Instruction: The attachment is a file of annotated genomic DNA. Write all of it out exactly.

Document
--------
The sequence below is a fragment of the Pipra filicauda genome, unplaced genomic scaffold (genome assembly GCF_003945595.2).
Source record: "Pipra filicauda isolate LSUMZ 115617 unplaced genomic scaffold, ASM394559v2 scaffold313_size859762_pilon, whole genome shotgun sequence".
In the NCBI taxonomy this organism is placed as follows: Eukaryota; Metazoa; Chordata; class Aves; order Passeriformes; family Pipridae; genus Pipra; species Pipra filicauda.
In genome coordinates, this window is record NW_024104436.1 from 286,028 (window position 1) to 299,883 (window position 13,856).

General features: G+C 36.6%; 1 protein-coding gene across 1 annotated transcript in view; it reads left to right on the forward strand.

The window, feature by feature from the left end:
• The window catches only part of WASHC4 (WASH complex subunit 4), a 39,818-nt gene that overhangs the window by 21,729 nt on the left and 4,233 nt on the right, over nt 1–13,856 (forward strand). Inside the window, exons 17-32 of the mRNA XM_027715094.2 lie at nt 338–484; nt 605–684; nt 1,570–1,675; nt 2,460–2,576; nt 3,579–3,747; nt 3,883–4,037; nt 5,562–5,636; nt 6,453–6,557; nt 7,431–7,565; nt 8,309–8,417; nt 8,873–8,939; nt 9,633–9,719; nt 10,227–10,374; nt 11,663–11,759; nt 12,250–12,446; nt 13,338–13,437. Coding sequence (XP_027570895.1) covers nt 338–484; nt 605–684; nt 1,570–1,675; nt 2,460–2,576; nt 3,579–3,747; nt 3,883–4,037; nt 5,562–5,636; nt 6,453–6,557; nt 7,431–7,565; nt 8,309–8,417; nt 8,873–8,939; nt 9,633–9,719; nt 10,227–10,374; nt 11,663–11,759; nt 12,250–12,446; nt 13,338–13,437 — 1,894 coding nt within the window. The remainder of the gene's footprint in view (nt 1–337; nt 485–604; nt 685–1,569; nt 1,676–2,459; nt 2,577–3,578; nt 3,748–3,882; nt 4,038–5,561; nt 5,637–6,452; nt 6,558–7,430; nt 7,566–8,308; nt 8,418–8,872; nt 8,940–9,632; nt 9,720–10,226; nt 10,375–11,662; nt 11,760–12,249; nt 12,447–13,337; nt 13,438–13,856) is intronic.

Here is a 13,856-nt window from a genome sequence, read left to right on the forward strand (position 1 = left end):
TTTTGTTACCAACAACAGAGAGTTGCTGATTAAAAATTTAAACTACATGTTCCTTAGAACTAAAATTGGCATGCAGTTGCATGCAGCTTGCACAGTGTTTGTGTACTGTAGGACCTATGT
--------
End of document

The sequence below is a fragment of the Pipra filicauda genome, unplaced genomic scaffold (genome assembly GCF_003945595.2).
Source record: "Pipra filicauda isolate LSUMZ 115617 unplaced genomic scaffold, ASM394559v2 scaffold313_size859762_pilon, whole genome shotgun sequence".
In the NCBI taxonomy this organism is placed as follows: Eukaryota; Metazoa; Chordata; class Aves; order Passeriformes; family Pipridae; genus Pipra; species Pipra filicauda.
In genome coordinates, this window is record NW_024104436.1 from 286,028 (window position 1) to 299,883 (window position 13,856).

General features: G+C 36.6%; 1 protein-coding gene across 1 annotated transcript in view; it reads left to right on the forward strand.

The window, feature by feature from the left end:
• The window catches only part of WASHC4 (WASH complex subunit 4), a 39,818-nt gene that overhangs the window by 21,729 nt on the left and 4,233 nt on the right, over nt 1–13,856 (forward strand). Inside the window, exons 17-32 of the mRNA XM_027715094.2 lie at nt 338–484; nt 605–684; nt 1,570–1,675; nt 2,460–2,576; nt 3,579–3,747; nt 3,883–4,037; nt 5,562–5,636; nt 6,453–6,557; nt 7,431–7,565; nt 8,309–8,417; nt 8,873–8,939; nt 9,633–9,719; nt 10,227–10,374; nt 11,663–11,759; nt 12,250–12,446; nt 13,338–13,437. Coding sequence (XP_027570895.1) covers nt 338–484; nt 605–684; nt 1,570–1,675; nt 2,460–2,576; nt 3,579–3,747; nt 3,883–4,037; nt 5,562–5,636; nt 6,453–6,557; nt 7,431–7,565; nt 8,309–8,417; nt 8,873–8,939; nt 9,633–9,719; nt 10,227–10,374; nt 11,663–11,759; nt 12,250–12,446; nt 13,338–13,437 — 1,894 coding nt within the window. The remainder of the gene's footprint in view (nt 1–337; nt 485–604; nt 685–1,569; nt 1,676–2,459; nt 2,577–3,578; nt 3,748–3,882; nt 4,038–5,561; nt 5,637–6,452; nt 6,558–7,430; nt 7,566–8,308; nt 8,418–8,872; nt 8,940–9,632; nt 9,720–10,226; nt 10,375–11,662; nt 11,760–12,249; nt 12,447–13,337; nt 13,438–13,856) is intronic.

Here is a 13,856-nt window from a genome sequence, read left to right on the forward strand (position 1 = left end):
TTTTGTTACCAACAACAGAGAGTTGCTGATTAAAAATTTAAACTACATGTTCCTTAGAACTAAAATTGGCATGCAGTTGCATGCAGCTTGCACAGTGTTTGTGTACTGTAGGACCTATGT